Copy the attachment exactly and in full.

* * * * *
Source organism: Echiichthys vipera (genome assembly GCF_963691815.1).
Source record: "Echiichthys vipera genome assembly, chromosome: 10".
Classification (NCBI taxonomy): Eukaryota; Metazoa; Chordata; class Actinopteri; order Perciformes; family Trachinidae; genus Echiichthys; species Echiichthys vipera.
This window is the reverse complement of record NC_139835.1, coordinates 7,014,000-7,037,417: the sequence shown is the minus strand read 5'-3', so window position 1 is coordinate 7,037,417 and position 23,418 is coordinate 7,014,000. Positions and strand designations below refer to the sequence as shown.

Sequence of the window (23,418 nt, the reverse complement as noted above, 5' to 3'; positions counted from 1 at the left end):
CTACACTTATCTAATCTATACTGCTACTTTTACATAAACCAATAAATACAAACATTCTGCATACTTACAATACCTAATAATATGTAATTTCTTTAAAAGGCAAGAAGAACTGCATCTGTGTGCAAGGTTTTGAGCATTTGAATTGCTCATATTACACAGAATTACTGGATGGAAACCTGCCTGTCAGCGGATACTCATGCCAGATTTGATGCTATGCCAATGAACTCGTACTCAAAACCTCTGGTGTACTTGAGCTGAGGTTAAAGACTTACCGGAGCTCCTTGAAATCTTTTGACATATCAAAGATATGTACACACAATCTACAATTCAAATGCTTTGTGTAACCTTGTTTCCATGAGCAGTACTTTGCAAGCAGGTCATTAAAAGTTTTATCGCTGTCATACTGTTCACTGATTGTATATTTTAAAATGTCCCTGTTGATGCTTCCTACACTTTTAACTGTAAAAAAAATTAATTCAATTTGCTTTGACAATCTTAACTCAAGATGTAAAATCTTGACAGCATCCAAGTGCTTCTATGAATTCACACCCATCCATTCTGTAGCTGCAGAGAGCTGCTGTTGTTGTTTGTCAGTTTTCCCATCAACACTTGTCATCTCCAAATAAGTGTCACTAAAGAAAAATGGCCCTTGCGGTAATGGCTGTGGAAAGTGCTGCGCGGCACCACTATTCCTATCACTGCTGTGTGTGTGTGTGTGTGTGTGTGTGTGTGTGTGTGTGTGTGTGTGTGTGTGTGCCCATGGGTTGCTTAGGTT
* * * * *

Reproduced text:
Source organism: Echiichthys vipera (genome assembly GCF_963691815.1).
Source record: "Echiichthys vipera genome assembly, chromosome: 10".
Classification (NCBI taxonomy): Eukaryota; Metazoa; Chordata; class Actinopteri; order Perciformes; family Trachinidae; genus Echiichthys; species Echiichthys vipera.
This window is the reverse complement of record NC_139835.1, coordinates 7,014,000-7,037,417: the sequence shown is the minus strand read 5'-3', so window position 1 is coordinate 7,037,417 and position 23,418 is coordinate 7,014,000. Positions and strand designations below refer to the sequence as shown.

Sequence of the window (23,418 nt, the reverse complement as noted above, 5' to 3'; positions counted from 1 at the left end):
CTACACTTATCTAATCTATACTGCTACTTTTACATAAACCAATAAATACAAACATTCTGCATACTTACAATACCTAATAATATGTAATTTCTTTAAAAGGCAAGAAGAACTGCATCTGTGTGCAAGGTTTTGAGCATTTGAATTGCTCATATTACACAGAATTACTGGATGGAAACCTGCCTGTCAGCGGATACTCATGCCAGATTTGATGCTATGCCAATGAACTCGTACTCAAAACCTCTGGTGTACTTGAGCTGAGGTTAAAGACTTACCGGAGCTCCTTGAAATCTTTTGACATATCAAAGATATGTACACACAATCTACAATTCAAATGCTTTGTGTAACCTTGTTTCCATGAGCAGTACTTTGCAAGCAGGTCATTAAAAGTTTTATCGCTGTCATACTGTTCACTGATTGTATATTTTAAAATGTCCCTGTTGATGCTTCCTACACTTTTAACTGTAAAAAAAATTAATTCAATTTGCTTTGACAATCTTAACTCAAGATGTAAAATCTTGACAGCATCCAAGTGCTTCTATGAATTCACACCCATCCATTCTGTAGCTGCAGAGAGCTGCTGTTGTTGTTTGTCAGTTTTCCCATCAACACTTGTCATCTCCAAATAAGTGTCACTAAAGAAAAATGGCCCTTGCGGTAATGGCTGTGGAAAGTGCTGCGCGGCACCACTATTCCTATCACTGCTGTGTGTGTGTGTGTGTGTGTGTGTGTGTGTGTGTGTGTGTGTGTGTGTGTGTGCCCATGGGTTGCTTAGGTT